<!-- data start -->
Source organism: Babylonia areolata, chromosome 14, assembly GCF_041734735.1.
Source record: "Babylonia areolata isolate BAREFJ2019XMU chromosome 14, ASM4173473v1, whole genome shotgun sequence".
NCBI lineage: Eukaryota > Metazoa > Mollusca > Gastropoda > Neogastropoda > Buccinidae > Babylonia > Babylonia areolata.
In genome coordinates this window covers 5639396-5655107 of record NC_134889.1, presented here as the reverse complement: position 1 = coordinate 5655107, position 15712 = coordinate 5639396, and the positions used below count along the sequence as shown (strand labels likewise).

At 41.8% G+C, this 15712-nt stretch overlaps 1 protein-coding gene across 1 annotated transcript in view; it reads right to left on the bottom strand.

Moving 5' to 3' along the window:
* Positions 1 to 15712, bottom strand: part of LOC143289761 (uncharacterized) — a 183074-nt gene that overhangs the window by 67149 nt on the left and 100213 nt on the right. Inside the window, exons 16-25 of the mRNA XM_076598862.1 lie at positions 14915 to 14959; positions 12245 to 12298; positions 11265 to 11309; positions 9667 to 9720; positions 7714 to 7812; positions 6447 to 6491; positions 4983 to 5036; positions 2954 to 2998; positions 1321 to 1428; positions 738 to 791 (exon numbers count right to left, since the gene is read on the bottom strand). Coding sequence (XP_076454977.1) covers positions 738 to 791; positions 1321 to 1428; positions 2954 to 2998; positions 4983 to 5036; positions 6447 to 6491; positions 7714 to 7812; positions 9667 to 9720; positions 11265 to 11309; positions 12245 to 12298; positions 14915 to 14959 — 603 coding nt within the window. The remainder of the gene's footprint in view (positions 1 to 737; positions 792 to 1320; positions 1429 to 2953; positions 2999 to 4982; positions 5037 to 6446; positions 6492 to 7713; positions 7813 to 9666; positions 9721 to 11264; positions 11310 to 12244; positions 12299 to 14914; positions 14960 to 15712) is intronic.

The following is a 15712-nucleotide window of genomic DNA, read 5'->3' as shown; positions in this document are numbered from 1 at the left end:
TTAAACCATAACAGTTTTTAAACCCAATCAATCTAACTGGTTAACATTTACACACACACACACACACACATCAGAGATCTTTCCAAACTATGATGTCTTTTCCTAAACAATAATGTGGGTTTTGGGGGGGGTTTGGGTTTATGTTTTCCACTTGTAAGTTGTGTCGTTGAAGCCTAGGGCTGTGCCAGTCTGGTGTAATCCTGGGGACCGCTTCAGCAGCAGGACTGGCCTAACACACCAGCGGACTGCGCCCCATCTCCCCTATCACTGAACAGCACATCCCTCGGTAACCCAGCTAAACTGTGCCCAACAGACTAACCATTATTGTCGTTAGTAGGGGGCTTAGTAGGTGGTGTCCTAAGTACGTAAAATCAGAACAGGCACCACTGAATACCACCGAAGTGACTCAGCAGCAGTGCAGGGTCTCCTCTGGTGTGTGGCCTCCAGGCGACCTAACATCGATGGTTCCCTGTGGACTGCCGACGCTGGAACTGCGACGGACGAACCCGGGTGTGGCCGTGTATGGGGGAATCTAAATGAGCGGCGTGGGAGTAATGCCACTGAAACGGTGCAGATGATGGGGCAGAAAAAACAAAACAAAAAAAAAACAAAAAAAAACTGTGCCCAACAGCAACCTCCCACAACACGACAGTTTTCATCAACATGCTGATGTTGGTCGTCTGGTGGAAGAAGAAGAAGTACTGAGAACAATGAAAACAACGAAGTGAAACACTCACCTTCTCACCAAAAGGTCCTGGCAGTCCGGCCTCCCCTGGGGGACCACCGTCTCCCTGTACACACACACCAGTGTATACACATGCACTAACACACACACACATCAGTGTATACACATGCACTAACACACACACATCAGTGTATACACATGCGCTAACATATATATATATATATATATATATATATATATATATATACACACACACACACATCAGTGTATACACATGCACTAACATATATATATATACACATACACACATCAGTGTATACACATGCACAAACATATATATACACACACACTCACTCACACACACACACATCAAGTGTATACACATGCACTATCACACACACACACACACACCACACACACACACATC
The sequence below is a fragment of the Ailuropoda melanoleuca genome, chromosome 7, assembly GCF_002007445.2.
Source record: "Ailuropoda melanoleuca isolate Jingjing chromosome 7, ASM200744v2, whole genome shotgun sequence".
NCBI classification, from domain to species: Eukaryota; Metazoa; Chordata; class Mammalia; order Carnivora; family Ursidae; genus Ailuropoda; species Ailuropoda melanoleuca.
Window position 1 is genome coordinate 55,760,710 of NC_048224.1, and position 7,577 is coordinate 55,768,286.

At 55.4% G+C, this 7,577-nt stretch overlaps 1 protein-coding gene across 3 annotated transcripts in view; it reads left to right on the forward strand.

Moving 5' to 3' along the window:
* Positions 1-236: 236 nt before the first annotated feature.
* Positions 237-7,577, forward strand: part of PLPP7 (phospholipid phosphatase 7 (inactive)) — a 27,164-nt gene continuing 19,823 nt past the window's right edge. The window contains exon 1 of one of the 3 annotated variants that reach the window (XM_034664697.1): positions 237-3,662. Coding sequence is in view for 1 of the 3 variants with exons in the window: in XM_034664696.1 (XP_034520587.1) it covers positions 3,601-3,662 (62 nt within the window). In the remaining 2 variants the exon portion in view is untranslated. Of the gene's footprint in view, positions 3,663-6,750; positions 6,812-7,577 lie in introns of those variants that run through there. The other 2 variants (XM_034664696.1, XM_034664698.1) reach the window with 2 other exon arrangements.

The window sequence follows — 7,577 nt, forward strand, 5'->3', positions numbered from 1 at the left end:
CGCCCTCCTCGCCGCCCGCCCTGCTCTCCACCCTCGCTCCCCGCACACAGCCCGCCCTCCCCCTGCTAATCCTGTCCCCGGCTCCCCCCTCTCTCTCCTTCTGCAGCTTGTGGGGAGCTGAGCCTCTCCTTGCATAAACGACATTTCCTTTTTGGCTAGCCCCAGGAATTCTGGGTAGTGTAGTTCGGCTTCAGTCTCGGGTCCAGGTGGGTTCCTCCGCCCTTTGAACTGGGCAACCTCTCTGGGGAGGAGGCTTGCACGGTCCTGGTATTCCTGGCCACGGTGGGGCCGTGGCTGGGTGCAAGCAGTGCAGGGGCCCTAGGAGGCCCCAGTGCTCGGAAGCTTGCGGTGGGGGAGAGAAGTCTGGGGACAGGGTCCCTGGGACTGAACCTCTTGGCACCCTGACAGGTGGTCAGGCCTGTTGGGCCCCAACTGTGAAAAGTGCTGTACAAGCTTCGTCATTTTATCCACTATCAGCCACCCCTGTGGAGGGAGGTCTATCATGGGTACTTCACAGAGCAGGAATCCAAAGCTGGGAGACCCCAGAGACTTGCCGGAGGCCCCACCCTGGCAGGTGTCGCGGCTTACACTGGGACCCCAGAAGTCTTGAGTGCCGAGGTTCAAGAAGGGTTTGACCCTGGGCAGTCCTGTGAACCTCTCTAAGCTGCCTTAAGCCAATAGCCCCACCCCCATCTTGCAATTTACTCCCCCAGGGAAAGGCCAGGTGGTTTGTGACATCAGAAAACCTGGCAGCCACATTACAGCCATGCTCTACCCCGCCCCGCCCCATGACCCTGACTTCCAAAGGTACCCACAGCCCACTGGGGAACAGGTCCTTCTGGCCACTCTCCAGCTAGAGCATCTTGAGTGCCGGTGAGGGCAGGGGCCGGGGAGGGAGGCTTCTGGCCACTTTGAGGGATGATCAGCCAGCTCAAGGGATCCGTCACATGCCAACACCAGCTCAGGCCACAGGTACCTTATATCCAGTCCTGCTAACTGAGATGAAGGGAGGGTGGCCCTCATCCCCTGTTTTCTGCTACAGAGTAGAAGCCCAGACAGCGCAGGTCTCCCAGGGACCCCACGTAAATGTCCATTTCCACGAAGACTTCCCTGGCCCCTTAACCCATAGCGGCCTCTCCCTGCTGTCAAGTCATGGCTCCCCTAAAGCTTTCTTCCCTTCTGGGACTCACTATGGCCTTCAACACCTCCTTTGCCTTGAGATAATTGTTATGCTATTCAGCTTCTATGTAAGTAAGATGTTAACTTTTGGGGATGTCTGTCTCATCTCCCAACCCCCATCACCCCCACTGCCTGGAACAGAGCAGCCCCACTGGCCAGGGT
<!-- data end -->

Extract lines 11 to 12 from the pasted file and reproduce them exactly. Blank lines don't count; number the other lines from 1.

Source record: "Ailuropoda melanoleuca isolate Jingjing chromosome 7, ASM200744v2, whole genome shotgun sequence".
NCBI classification, from domain to species: Eukaryota; Metazoa; Chordata; class Mammalia; order Carnivora; family Ursidae; genus Ailuropoda; species Ailuropoda melanoleuca.